Hundreds of thousands of Syrians are dead, millions are displaced or living as refugees, and 13.5 million people are relying on aid just to sustain their lives.
In the past month, more than 170,000 refugees have travelled the well-worn route to Europe. Some didn't make it. Many were ill-treated. The pathway to peace has been anything but peaceful.
In Macedonia, refugees faced stun grenades and tear gas. In Hungary, it was water cannon and police batons. In Greece, those who survived the Mediterranean were corralled in open camps or held in crowded detention centres.
If you are Syrian, life has become overwhelmingly wretched.
I didn't think I would find anything uplifting to write about when I travelled to the Turkish-Syrian border last week, but that was before I met Ahmed.
I smiled as soon as I saw him. He had a warm face, smiling eyes and a quick humour that easily translated from Arabic to English.
"You are welcome," he said, inviting us into a terraced house in Kilis, not far from the border.
In his downstairs office, over tea, he told us of his work. He is Syrian and running a relief and development programme for Syrian refugees. Much of his work targets women and children.
"They weren't smiling when they arrived from Syria, but we are slowly bringing back their smiles," he says.
I ask him how he does it.
"It is easy. Show people some kindness."
Ahmed says he offers "unofficial teaching". Syrian children are learning Turkish to help them communicate in their adopted country, tutors teach practical first-aid including triage because Ahmed says "that is the world Syrians are now living in" and he runs empowerment courses for women. He says it is important that widows learn to live independently and manage their money. Some women are learning to teach, others are training to be hairdressers. All are learning conversational Turkish.
I ask Ahmed if I can meet some of the children and he leads me upstairs to the second floor. I can hear children chanting the Turkish alphabet and as I reach the landing, four open doorways reveal classrooms full of children.
"How many children are here?" I ask.
"I have 70 children in the school," Ahmed says, smiling.
In the first classroom, children are colouring-in. Next door, they are learning Turkish. In a third classroom the children are singing The Love Of Our Homeland and the class of new entrants is sitting on the mat in the kitchen eating morning tea.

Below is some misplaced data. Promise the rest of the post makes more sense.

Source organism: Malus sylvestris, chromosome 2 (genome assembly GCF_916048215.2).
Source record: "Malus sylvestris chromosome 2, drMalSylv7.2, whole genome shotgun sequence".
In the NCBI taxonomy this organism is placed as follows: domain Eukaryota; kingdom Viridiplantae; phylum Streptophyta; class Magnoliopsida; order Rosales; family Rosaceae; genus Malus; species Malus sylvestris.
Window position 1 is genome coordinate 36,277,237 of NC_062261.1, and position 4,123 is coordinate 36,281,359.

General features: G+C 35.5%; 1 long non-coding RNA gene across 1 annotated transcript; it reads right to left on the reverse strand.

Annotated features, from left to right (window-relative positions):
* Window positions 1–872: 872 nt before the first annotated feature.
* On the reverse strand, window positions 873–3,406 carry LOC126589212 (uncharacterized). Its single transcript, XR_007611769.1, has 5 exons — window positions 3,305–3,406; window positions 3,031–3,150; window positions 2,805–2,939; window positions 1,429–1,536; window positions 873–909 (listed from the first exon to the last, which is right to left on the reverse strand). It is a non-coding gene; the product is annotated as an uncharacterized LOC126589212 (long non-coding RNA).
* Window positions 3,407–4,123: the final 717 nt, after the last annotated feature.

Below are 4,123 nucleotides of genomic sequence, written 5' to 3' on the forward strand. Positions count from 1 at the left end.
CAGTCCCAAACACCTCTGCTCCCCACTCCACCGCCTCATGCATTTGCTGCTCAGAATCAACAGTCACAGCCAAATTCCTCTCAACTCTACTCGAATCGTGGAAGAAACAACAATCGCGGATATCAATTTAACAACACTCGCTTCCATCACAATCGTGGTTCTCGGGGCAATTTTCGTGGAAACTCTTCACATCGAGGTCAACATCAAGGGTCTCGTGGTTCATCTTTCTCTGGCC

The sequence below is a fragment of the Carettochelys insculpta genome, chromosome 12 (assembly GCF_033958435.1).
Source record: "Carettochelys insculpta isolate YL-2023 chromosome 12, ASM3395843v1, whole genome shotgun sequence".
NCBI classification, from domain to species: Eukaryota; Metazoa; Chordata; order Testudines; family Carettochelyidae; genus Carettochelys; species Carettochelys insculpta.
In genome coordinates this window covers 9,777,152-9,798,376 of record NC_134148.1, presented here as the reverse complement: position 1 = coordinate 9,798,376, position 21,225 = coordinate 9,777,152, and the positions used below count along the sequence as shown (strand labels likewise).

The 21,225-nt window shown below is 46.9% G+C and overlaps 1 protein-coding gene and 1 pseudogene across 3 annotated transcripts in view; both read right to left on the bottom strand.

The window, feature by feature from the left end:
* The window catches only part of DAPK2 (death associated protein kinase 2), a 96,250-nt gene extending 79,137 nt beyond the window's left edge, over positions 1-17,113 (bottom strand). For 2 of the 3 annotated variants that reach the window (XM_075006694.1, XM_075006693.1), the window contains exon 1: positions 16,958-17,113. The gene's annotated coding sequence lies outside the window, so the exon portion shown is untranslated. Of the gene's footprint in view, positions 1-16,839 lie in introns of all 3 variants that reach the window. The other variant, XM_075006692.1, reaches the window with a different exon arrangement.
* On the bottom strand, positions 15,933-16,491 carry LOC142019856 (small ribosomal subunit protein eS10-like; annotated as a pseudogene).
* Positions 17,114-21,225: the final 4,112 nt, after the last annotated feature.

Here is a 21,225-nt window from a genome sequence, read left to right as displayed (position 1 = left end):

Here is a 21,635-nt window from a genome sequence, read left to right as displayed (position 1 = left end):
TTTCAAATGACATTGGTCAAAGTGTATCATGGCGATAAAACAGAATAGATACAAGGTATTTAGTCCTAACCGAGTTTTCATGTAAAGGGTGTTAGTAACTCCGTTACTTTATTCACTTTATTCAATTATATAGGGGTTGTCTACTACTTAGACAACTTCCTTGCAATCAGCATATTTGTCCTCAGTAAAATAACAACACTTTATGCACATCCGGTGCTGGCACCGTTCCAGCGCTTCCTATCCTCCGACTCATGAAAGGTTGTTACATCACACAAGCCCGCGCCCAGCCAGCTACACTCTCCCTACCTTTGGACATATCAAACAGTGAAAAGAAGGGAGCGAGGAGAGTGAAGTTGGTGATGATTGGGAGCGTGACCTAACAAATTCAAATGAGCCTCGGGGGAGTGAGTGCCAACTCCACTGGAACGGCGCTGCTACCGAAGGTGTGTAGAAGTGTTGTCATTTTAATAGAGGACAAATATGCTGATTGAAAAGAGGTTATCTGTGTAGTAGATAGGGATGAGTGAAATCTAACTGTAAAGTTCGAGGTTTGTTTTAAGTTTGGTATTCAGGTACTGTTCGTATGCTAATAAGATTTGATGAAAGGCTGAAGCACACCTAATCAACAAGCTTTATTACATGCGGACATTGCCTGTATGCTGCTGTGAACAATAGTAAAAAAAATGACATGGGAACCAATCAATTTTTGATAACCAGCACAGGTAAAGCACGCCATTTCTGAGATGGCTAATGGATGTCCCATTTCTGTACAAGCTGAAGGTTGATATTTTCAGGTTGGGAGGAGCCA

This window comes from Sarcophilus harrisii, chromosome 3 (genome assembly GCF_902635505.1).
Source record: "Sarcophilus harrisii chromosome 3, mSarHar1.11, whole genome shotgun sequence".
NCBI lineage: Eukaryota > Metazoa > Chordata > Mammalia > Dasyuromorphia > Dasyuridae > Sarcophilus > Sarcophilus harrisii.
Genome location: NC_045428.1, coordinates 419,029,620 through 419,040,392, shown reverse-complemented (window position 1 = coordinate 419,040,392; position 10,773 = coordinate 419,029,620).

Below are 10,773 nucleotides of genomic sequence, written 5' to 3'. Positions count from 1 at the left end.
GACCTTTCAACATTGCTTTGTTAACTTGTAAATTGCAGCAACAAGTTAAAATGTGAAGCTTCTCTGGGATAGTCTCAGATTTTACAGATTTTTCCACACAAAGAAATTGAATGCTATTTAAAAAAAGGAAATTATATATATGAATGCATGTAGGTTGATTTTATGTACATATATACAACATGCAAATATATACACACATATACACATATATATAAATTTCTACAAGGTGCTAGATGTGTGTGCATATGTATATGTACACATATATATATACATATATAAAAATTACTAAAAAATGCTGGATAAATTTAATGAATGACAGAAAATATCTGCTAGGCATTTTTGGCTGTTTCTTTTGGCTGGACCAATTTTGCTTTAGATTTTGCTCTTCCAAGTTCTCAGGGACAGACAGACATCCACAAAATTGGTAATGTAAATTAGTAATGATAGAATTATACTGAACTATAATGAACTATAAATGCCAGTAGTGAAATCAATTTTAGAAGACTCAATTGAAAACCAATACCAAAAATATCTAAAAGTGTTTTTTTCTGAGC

Ahmed smiles. So do I. Sometimes war and conflict brings out the best in people. This is one of those moments. Ahmed is one of those people.
He teases the children and they giggle. He ruffles their hair and they hug him back, laughing. He tests their spelling and they race to reply, eager for his praise. He chants the Turkish alphabet and they parrot him. The children seem to hang off his every word.
In one class he tells me not to take photos. One of the children has been severely wounded by a barrel bomb.
"He doesn't want people to see his wounds."
The little boy's injuries are horrific. One arm ends in a stump above his elbow. The other arm hangs limply by his side, shredded and sliced by shrapnel. The bicep has been split in two and there is a large, gaping hole in the middle of the muscle. In his lower arm, there are two deep crevasses that stretch from his elbow to his wrist. It is a miracle in itself that he didn't lose both arms.
He tucks his limp arm behind his back and beams at me. He must be 9 or 10. I can't begin to imagine how his life played out in the hours and weeks that followed the bombing.
"He is happy now, he is doing well at school," says Ahmed.
He points to a little girl who's writing with her left hand. Her right hand is minus three fingers and the knuckles. She too was the victim of a barrel bomb; a crude, indiscriminate weapon filled with explosives and shrapnel that detonates after being rolled through the open door of a helicopter.
In another room Ahmed points to a little girl who looks up for a moment and smiles, coyly. I notice the dark rings under her eyes.
"She didn't say a word for a month. She was traumatised. She wouldn't talk but now she is talking and playing with the other children. She has found her voice."
The youngest children are having morning tea. They sit diligently on the mat eating biscuits and drinking juice.
"I try to bring happiness and joy to these children. You need to move their hearts because love is always the first step."
Ahmed says he has encouraged Syrian families to remain in Kilis and not join the mass exodus trying to reach Europe. The risk to life, he says, is too great.
"I tell them to stay. Wait. Living in Turkey is better than dying trying to reach Europe."
A woman has just arrived at the school with a qanun, a traditional Syrian instrument similar to a harp. She begins to play and a little girl jumps up and begins to dance. Ahmed encourages her, holding her hand and singing. Later, I ask him why he is helping.
"I can't stop the killing. I can't stop the massacres. All I can do is help these children."
And then he is gone again. Clapping, singing and dancing. Ahmed's star is one of the few that shines brightly in the midst of one of the world's most violent and brutal conflicts.
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